Bitpay outlined on Monday what is likely to become a revolutionary boost to Bitcoin’s mainstream appeal – and its merchants are already using it. 

Originally outlined by Bitcoin Foundation’s Gavin Andreesen last year, the Bitcoin Payment Protocol (BPP), also known as BIP 0070, is an interface for Bitcoin transactions designed to make transactions between customers and merchants simpler to understand. 

While the technology involved would hardly send shockwaves through the technical community, its improvements for the transaction experience cannot be underestimated. 

“To the end user, Payment Protocol abstracts away some of the more complicated aspects of Bitcoin,” Bitpay explains in a blog post. It is these ‘complicated’ aspects which stand the greatest chance of putting off already wary end consumers, and BPP successfully eradicates the need to deal with components such as Bitcoin addresses, “while providing a number of additional benefits such as proof-of-payment and refund addresses.” 

The end effect for the consumer is thus a payment experience broadly similar to existing online transactions, which by and large also operate under a simplified user interface. 

There are also improvements brought to merchants, however. Bitpay explains: 

“The main advantage is that the Payment Protocol makes the payment process much faster: instead of having to monitor the blockchain for new transactions, the transaction is sent directly to the merchant’s server.” 

Bitpay also says that this will also benefit customers who will not need to wait as long to have payments confirmed. 

Bridging the gap

The most striking differences when it comes to using BPP-enabled infrastructure, however, are visual ones. The merchant’s public key is replaced simply by its name; secure payments are highlighted green which mirrors secure Internet transactions.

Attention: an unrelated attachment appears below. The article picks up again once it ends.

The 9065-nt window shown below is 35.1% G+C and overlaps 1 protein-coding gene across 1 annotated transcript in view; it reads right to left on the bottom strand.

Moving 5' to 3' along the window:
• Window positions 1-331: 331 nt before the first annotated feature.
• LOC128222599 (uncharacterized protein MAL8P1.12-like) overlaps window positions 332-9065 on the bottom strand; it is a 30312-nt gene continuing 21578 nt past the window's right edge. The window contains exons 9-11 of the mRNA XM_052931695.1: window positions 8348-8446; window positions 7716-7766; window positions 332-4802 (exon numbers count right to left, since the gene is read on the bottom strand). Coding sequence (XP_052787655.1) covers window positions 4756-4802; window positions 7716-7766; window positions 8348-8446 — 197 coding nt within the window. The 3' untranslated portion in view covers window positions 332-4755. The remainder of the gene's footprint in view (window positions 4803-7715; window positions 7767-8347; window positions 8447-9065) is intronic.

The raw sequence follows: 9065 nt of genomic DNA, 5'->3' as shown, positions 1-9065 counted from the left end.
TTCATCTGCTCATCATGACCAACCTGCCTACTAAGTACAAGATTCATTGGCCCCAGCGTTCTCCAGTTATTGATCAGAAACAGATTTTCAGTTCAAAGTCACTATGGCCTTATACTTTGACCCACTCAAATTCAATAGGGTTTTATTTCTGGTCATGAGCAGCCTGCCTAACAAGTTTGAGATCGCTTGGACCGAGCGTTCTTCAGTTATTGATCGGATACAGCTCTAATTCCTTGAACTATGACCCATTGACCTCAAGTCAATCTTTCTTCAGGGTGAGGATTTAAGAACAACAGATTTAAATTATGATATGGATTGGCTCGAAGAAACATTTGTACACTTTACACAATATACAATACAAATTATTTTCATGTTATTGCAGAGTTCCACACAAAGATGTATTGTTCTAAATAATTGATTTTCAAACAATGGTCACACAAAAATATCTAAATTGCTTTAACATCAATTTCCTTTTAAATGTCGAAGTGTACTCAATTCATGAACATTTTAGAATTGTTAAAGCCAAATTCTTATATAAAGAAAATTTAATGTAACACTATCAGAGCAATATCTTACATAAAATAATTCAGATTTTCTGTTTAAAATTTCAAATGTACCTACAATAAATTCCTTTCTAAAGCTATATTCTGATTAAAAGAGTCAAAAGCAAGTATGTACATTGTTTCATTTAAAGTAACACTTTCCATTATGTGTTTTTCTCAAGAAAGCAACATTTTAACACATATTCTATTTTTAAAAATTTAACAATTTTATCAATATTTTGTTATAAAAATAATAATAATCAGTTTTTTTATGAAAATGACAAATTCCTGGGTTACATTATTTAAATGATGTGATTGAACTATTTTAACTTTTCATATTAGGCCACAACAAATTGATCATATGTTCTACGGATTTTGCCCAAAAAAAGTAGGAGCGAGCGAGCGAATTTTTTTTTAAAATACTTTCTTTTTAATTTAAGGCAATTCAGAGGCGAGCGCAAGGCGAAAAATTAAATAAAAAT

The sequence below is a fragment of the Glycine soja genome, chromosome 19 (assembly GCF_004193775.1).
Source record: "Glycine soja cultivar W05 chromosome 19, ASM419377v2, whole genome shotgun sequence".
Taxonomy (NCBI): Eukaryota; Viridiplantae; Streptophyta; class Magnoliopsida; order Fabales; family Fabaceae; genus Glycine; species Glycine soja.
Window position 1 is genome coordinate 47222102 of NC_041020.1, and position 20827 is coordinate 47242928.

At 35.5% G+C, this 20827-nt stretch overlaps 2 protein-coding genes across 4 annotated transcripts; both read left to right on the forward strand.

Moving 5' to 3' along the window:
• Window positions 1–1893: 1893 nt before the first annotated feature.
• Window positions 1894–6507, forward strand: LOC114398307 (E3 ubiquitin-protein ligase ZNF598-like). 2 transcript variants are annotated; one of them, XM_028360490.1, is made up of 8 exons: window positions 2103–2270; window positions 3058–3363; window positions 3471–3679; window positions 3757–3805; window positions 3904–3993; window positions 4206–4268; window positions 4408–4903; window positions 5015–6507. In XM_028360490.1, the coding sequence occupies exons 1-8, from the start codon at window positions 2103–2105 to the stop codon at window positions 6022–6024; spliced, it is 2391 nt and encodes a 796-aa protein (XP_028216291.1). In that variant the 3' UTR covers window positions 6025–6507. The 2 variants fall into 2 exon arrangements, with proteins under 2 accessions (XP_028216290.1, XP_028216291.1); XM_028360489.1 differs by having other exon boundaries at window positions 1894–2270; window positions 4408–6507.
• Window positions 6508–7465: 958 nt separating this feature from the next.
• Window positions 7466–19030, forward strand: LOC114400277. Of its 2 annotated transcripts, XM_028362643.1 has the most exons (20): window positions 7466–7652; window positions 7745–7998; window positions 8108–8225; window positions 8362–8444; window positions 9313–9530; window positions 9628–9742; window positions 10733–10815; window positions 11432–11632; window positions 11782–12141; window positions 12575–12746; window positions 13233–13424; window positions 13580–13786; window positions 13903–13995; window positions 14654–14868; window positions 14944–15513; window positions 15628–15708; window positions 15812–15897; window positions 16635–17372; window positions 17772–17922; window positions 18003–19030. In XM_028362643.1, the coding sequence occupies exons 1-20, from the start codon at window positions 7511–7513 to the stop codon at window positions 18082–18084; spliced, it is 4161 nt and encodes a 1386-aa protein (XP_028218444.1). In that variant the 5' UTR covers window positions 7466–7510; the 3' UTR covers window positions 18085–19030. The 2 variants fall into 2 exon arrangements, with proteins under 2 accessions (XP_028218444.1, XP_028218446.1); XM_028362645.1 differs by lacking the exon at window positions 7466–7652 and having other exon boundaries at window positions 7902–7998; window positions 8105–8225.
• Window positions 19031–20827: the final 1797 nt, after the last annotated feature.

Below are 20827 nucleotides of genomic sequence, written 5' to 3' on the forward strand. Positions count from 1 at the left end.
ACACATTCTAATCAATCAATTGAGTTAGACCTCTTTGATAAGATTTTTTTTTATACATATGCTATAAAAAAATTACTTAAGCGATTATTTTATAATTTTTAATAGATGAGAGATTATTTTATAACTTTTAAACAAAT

The system also caters for personalization of various fields, allowing merchants to design bespoke confirmation messages to mimic their style or provide customers with additional information. For customers, this can take the form of a summary of items ordered, which produces an effect of Bitcoin being simply integrated into a ‘regular’ payment setup. 

Personalization is only the first step in a greater plan of expandability, however, and Bitpay is keen to point out the protocol’s potential. BItpay says: 

“The Payment Protocol is designed to be extensible, and there are already a lot of ideas for cool features that can be added on top of it.” 

Bipay cites such examples as Bluetooth mobile payments which do not require an Internet connection, as well as subscriptions, tipping and “automatic payments for authorized merchants up to a defined limit.” 

This latter concept would allow customers to go beyond contactless payment and pay “without even pulling the phone from your pocket,” according to Bitpay. 

In BPP, the Bitcoin community has at its disposal not only a powerful outreach tool, but one which allows users to experience increased convenience without the proviso of learning about new concepts of money. And since the tool is standard for all merchants who use Bitpay to process transactions, its benefits cannot remain out of the mainstream for long. 

Customers will require a wallet which supports BPP for the meantime, which is currently available with the offerings from Hive among others.